Call the Midwife is the first book in a series of memoirs by Jennifer Worth, a midwife working in London’s East End in the 1950s. The book has been adapted into a T.V programme by Heidi Thomas (currently filming its sixth season) which airs on the BBC.
Jennifer Worth was in her early twenties when she began working with Nonnatus House, a convent in Poplar, East London, to complete her training as a midwife. In her memoirs Jennifer details the stories of the people worked with and treated in her early career, covering tales of breeched births, eclampsia, prostitution, big families and language barriers (both Cockney and Spanish!)
I love the T.V series and thought it was finally time to give the source material a read. The book itself is well paced and easy to read, and although there is not much of a focus on ‘developing characters’, there are glimpses into the personality of each midwife, Nun, and patient. I’m unable to account for how much of my enjoyment of the book came from my engagement with the T.V programme, and the world and characters developed by the cast and the excellent writing of Heidi Thomas. However I can say that prior knowledge of the series did not detract from the book in anyway. The stories in the book mirror season one of the programme, which allowed me to feel some familiarity with the characters, and may have also contributed to the how quickly I was able to read the book.
By far the best thing about Call the Midwife is its insight into an infant NHS and the female perspective of poverty and social conditions of the 1950s. The National Health Service was rolled out in 1948, giving people access to aspects of health care that they previously were unable to afford. The women of Nonnatus House were at the forefront of caring for the community by working hard to treat everyone through both midwifery and district nursing. In particular, some of the more intrinsic challenges which the nurses face can be summed up in Jennifer’s encounter with an elderly patient who fears medical practitioners due to their pre-war experience of the workhouse and New Poor Law system.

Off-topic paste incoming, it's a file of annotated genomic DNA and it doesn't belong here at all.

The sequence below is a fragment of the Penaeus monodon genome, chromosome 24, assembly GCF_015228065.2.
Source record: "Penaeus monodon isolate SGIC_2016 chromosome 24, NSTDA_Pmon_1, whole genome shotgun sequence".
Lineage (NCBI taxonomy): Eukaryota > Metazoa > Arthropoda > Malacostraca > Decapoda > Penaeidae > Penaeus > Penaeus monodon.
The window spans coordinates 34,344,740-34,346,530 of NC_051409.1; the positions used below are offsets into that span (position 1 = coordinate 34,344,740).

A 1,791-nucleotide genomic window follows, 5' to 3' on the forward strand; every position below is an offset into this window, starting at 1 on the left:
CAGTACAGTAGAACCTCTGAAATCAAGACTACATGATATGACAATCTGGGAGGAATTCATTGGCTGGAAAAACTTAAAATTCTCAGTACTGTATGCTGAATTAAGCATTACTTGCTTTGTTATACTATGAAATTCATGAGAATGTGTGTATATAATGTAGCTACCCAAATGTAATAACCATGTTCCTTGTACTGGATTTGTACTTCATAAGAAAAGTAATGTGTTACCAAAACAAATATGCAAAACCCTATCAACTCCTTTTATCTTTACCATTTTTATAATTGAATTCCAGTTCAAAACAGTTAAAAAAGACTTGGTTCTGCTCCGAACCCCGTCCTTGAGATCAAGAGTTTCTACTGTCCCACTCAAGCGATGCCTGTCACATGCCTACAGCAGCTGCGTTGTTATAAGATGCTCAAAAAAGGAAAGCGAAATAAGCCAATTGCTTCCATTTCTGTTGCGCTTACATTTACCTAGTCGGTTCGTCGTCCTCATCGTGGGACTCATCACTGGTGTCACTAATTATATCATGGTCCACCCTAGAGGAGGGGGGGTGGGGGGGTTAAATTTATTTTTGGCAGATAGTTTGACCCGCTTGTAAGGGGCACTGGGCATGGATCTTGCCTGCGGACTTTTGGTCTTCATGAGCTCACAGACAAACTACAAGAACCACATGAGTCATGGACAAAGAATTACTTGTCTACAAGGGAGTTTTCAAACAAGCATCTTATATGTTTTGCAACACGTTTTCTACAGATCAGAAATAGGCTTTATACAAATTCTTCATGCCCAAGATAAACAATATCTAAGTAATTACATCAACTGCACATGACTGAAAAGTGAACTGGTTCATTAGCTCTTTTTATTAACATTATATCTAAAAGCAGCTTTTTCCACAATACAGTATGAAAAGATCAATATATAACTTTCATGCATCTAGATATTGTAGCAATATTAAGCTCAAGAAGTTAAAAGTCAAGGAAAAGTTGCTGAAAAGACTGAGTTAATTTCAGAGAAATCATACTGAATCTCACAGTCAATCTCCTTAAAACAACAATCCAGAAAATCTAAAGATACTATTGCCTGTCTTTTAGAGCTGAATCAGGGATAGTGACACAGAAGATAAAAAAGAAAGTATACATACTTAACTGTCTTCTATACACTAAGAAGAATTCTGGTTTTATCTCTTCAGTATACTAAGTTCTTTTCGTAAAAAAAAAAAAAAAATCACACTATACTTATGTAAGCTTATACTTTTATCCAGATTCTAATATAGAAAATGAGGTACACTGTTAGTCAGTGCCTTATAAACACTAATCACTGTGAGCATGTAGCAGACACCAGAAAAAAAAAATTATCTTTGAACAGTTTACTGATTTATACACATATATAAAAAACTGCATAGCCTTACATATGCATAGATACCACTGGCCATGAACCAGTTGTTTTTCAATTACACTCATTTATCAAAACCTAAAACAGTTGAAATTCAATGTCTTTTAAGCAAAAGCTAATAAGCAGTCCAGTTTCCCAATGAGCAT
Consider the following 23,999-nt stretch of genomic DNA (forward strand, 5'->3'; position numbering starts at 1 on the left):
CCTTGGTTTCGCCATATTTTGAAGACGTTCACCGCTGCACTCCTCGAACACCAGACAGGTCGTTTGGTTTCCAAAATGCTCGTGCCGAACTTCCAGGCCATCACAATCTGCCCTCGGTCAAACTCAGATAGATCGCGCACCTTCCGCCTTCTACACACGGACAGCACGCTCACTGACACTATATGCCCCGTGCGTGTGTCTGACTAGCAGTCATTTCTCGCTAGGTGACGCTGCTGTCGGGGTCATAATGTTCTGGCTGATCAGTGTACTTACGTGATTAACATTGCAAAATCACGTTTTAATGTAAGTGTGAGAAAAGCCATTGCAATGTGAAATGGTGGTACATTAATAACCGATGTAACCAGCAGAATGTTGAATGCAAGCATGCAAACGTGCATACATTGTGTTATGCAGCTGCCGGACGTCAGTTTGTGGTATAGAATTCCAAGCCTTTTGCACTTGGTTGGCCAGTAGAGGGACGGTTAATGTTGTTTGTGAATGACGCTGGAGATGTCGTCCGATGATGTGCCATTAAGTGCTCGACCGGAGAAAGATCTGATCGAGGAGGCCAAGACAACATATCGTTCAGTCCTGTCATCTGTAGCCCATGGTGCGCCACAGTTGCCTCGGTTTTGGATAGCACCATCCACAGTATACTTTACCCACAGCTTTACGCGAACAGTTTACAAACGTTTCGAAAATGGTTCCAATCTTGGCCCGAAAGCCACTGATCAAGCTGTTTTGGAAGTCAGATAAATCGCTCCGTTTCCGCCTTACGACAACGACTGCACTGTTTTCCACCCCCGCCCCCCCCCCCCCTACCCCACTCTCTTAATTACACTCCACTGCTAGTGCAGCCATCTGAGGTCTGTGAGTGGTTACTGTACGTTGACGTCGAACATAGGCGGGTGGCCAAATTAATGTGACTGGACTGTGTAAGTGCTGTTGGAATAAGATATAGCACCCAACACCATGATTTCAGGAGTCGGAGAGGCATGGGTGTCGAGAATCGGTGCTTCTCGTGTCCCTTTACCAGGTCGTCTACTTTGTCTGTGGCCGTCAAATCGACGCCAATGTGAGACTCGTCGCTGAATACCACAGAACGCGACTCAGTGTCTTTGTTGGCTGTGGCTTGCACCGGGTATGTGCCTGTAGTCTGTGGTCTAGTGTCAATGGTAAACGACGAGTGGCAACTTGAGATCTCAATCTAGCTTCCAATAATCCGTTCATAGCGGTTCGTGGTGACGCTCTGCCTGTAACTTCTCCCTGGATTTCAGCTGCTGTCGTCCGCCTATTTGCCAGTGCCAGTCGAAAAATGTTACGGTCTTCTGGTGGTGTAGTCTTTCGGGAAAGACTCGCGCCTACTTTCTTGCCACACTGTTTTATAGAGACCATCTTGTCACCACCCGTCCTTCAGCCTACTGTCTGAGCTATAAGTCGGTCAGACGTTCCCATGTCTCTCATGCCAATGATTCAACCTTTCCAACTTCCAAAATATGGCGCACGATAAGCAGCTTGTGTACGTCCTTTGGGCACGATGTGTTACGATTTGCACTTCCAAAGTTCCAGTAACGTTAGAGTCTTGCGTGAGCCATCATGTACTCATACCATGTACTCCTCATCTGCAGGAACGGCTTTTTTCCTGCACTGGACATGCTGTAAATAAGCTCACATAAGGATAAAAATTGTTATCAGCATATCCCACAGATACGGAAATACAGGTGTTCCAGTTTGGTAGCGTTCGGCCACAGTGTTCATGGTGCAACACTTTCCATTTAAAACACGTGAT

The memoirs of Jennifer Worth show the merging of a new medical frontier with the practicalities of slum conditions and poverty through personal stories. Her writing portrays the anxieties and fears that I suspect are not so distance from those of expecting mothers today, and yet her descriptions of squalor, bomb sites, and condemned tenement buildings creates a world that is strikingly different to our own. The use of personal stories with elements that transcend history make this memoir an excellent read not only for those who love the T.V series, but also for those interested in the post-war period, the beginnings of the NHS, or the power of female relationships.
Favourite Character: Sister Evangelina
This was difficult, because not only are the characters in Worth’s memoir depictions of real people, I also had to distance myself from the characters in the T.V series. Sister Evangelina is a perfect example of the ‘people are complex’ mantra. She has many sides to her personality, and we learn that although the midwives feel that she has no sense of humour, that doesn’t mean that her patients don’t find her hilarious. She is the character that represents class differences, a working class Nun contrasted against her middle class Sisters, but allied with the hardships of those in the community she cares for.
Favourite Line: ‘Like most women of her generation, Flo was an experienced amateur midwife.’
The Cockney Dialect appendix is a great insight into the mechanics of 1950s cockney slang and speech patterns, as well as the origins of the speech. According to this appendix, certain elements of cockney syntax and grammar can be traced back to the Tudors!